Limerick’s werewolf invasion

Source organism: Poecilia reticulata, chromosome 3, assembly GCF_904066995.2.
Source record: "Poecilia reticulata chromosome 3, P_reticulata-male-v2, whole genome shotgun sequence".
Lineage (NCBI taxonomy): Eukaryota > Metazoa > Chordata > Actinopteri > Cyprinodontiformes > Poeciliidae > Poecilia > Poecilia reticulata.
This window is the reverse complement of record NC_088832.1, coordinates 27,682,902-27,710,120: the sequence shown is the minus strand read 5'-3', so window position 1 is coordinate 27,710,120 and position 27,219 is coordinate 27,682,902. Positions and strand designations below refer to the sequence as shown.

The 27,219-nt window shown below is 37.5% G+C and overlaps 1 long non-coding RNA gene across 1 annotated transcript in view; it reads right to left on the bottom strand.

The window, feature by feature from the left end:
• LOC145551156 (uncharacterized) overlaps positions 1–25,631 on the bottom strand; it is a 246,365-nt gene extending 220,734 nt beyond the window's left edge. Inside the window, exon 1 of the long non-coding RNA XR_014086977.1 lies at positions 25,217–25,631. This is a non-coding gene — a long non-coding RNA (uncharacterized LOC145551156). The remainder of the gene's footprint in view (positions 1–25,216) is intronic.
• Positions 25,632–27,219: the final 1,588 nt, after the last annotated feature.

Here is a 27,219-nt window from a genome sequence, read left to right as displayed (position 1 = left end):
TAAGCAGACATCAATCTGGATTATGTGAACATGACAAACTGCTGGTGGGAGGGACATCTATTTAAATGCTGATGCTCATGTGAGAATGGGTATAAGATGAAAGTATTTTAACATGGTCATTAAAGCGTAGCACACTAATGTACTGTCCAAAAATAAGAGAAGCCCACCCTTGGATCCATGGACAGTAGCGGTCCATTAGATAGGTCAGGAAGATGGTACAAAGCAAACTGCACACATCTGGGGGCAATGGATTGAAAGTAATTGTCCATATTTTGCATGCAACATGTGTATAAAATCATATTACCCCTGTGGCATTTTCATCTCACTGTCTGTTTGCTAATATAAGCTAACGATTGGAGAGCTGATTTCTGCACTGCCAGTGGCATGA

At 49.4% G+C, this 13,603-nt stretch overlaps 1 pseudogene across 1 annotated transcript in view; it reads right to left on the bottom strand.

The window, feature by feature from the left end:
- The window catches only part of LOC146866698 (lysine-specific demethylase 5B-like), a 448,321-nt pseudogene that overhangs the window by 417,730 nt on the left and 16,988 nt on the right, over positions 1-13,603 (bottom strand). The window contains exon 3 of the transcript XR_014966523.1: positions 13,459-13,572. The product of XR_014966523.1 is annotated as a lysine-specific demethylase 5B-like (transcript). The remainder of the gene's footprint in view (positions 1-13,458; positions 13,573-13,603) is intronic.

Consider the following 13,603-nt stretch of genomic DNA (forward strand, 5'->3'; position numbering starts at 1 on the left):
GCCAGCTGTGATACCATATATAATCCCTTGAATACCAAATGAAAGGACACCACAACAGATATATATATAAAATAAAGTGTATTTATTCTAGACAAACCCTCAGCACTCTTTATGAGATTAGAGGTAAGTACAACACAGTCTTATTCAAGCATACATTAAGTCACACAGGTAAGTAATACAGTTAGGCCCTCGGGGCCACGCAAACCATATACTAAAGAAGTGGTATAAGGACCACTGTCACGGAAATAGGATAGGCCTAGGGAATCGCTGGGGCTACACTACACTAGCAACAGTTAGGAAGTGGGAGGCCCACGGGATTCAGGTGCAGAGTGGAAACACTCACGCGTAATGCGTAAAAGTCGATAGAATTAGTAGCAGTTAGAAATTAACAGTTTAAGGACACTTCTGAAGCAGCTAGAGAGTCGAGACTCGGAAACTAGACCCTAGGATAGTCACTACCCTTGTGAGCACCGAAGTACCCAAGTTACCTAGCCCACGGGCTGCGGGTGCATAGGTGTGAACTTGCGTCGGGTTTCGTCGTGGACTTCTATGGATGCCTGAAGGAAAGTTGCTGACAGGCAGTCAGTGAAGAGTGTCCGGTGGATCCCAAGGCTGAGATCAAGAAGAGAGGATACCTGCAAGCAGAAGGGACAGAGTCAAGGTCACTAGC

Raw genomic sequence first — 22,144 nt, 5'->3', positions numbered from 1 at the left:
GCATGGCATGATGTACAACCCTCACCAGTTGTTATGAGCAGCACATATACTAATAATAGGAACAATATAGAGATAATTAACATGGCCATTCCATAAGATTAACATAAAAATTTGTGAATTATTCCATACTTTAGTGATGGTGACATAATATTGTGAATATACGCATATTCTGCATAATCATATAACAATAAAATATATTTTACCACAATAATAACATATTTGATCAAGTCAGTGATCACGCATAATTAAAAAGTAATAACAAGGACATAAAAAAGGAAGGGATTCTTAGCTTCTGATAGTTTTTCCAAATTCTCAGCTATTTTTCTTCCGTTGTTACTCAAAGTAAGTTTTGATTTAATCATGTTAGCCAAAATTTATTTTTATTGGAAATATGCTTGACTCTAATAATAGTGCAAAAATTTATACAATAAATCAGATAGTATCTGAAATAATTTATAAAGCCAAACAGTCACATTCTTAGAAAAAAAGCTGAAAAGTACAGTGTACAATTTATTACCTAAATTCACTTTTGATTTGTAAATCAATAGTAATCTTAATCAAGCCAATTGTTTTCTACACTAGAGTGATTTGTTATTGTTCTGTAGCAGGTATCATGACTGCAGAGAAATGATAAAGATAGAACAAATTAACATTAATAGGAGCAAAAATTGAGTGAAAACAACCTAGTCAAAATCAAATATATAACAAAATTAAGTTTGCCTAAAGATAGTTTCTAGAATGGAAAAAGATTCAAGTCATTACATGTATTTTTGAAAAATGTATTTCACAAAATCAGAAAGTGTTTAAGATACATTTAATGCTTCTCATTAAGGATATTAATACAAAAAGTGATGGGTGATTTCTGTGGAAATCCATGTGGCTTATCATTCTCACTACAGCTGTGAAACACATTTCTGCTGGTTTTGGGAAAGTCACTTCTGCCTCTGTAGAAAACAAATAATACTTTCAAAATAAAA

first_imgAdvertisement November’s US election is the topic that got Ireland Googling most this year Twitter TAGSGoogleLimerick 2030 Print Call for changes to Opera Centre plans NewsLimerick’s werewolf invasionBy John Keogh – July 11, 2014 1069 First Limerick Twenty Thirty project just six weeks out from completion Facebook World-class Gardens International opens in Limerick City center_img Email Marks and Spencer agreement for Limerick city centre Previous articleCity Hall’s evening expo for Made in Limerick €2.3m worksNext article35 countries land military aircraft at Shannon John Keogh RELATED ARTICLESMORE FROM AUTHOR WhatsApp Linkedin A CAMPAIGN launched by a group of Limerick residents in April to change Google’s top search suggestions for Limerick from ‘Why is Limerick so rough?’ to ‘Why is Limerick so awesome?’ has succeeded, albeit with one unexpected result.Now, when Google users type ‘Why is Limerick…’ into a search box, the top suggestion will now read ‘Why is Limerick so awesome?’.Sign up for the weekly Limerick Post newsletter Sign Up However, the fourth suggestion in the list is now the somewhat bizarre ‘Why is Limerick so full of werewolves?’Limerick residents can rest assured that there is no need to run for cover during a full moon, the suggestion is down to a counter-campaign started by commenters on following on from Limerick 2030’s campaign.Earlier this year Limerick 2030, a group of Limerick people aiming to promote the city in a positive light, urged Google users to search ‘Why is Limerick so awesome?’, as if over 100 people type the same question, it will cause a change in Google’s auto-complete algorithm.The idea emerged after Limerick 2030 members spotted that the top searches for Limerick at the time were ‘Why is Limerick so rough?’ and ‘Why is Limerick called stab city?’.A spokesperson for Limerick 2030 told Limerick Post: “We are doing our best to get Limerick shown in the best light. When people are coming to a city a lot of them are going to go to Google first so it’s refreshing to have something that brings eyes onto what’s good about Limerick.” Gardens International base for Nordic Aviation Capitallast_img read more